Skip to comments.Why? A question often overlooked today. We who believe must keep asking it of a secular world.
Posted on 08/02/2013 2:30:44 PM PDT by NYer
One of the more common misunderstandings of the modern age, we might even call it a delusion, is to confuse explanation with meaning. Through scientific method and other empirical ways of studying, we have gotten very good at explaining many of the processes and mechanics of the natural world.
But to give explanation, is not the same as to ascribe meaning. To answer how things work is not the same as to answer why.
Why, for example, do things exist at all? Why is there existence vs. nonexistence? Why is there observable order in the universe vs. chaos. Showing for example the wonderful and symbiotic relationship of photosynthesis and describing how it works at the molecular level, does not explain why it is there in the first place. Explanation is not the same as meaning; “how” is not the same as “why.”
The Delusion - Yet, in our modern times, perhaps as a prideful result of being able to explain so much, we often think we have wholly accounted for not just how things work, but why. We have not. Many today like to argue that the material, or physical sciences have presented a comprehensive explanation for most things. They have not. By definition the physical sciences can only look to the physical interrelationships and secondary causes of things.
Put in philosophical terms, the physical sciences deal pretty well with material and efficient causality, but are not well equipped or able to answer questions of formal or final causality (More HERE and HERE) . Further, the material sciences can address some secondary causality, but not primary Causality (More HERE).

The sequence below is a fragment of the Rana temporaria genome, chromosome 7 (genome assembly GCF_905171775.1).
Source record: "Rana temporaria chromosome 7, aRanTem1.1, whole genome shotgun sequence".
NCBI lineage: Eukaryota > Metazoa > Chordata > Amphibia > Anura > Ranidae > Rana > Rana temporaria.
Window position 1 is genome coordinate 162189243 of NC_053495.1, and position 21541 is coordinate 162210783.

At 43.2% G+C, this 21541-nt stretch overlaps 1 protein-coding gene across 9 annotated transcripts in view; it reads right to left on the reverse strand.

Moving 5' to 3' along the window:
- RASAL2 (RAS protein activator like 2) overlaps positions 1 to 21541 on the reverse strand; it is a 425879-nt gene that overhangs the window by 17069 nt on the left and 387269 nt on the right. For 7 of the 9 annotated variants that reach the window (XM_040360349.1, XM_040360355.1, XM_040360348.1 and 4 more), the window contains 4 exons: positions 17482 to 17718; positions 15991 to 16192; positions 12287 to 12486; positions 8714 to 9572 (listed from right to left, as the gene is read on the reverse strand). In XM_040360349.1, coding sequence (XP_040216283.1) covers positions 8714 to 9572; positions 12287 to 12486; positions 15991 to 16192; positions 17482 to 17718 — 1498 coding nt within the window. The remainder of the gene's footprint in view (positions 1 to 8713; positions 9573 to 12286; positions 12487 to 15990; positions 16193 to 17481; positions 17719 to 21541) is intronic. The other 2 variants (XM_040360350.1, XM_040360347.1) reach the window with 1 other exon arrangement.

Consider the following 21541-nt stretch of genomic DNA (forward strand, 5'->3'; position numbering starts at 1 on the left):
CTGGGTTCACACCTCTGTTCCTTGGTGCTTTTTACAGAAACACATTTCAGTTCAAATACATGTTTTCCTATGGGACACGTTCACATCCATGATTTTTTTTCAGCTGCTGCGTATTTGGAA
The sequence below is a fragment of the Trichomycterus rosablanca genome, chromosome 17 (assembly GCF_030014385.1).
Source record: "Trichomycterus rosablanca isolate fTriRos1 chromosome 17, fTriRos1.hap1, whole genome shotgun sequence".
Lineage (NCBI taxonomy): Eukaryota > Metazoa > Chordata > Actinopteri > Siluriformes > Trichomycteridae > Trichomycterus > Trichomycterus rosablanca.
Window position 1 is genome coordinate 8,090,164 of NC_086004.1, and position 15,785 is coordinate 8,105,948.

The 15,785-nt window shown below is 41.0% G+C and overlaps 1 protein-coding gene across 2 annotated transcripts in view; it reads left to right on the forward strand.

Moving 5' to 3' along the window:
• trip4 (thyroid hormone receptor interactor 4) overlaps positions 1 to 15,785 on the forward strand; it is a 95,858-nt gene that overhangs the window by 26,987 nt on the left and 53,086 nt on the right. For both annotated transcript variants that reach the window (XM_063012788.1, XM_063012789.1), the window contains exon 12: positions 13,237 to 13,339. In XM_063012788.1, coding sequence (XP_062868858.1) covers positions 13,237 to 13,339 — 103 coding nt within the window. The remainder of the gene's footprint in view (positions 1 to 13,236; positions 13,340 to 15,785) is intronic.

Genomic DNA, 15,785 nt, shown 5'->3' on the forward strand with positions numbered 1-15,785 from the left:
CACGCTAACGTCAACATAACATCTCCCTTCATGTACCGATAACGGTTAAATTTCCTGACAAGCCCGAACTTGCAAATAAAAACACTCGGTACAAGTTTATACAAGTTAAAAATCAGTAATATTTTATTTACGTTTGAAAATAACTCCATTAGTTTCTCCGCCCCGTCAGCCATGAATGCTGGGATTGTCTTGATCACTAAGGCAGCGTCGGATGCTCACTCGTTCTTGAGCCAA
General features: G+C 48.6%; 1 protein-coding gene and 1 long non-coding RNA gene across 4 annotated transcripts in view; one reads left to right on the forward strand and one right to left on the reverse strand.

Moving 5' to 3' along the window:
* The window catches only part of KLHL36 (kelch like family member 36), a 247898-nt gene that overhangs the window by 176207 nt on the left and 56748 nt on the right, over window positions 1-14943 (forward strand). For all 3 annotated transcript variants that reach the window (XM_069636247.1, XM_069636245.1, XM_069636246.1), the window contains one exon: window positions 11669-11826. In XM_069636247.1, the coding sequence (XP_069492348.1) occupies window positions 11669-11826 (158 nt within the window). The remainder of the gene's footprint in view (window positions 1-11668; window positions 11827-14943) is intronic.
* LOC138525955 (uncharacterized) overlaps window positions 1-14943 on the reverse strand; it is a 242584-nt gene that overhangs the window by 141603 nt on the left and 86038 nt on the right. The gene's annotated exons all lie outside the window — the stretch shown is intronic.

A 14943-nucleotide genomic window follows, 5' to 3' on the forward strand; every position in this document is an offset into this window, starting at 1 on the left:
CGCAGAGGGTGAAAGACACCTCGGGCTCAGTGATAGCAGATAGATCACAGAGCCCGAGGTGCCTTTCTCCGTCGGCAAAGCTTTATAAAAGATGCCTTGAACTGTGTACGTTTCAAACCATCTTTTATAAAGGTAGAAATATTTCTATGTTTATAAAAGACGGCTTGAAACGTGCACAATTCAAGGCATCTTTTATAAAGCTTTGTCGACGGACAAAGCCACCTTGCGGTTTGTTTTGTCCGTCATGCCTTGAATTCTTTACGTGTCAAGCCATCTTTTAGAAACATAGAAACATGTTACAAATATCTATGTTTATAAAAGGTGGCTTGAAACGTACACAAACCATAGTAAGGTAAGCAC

The error of our day, that the physical sciences give a comprehensive explanation for things is often referred to as “scientism.” As Father Robert Barron and others have rightly pointed out, there is a metaphysical assumption at the basis of all the physical sciences: namely, that reality is “intelligible.” It is a necessary presumption for the scientific method that things are not mindlessly, dumbly, or haphazardly here.
Science must base itself on intelligibility but cannot answer why there is intelligibility, why there is meaning at all, or purpose to be discovered. That we “think,” and are able to extract meaning, and that things are intelligible, is self-evident. But why do we have this capacity? Why do rocks and trees, and likely most animals, not have this capacity?
Simply looking to brain chemistry etc., can tell us some of “how” we have this capacity (though consciousness and the sense of “self” remain mysterious) but not “why.”
Again, to “explain” is not the same as to “understand.” One of the great tragedies in this modern and unreflective age is that too many do not grasp or realize this. In our intellectual acumen, impressive though it is, many have stopped adverting to the wonder and awe that engages our humility at the moral level, and our faith at the spiritual level.
Man is naturally spiritual. Hence we ask the burning question or “Why?!” And, despite the relatively recent surge of atheism in the decaying West, faith is quite ubiquitous in human history, and even today across most cultures. No matter how much we think we have “explained,” deep down, there is still that lingering question, “Why?” Ultimately, even the secularists and atheists of our modern age cannot wholly avoid this question, for explanation is not the same as meaning. They may postpone, try to ignore it, or deny its relevance, but one day they will and must confront it.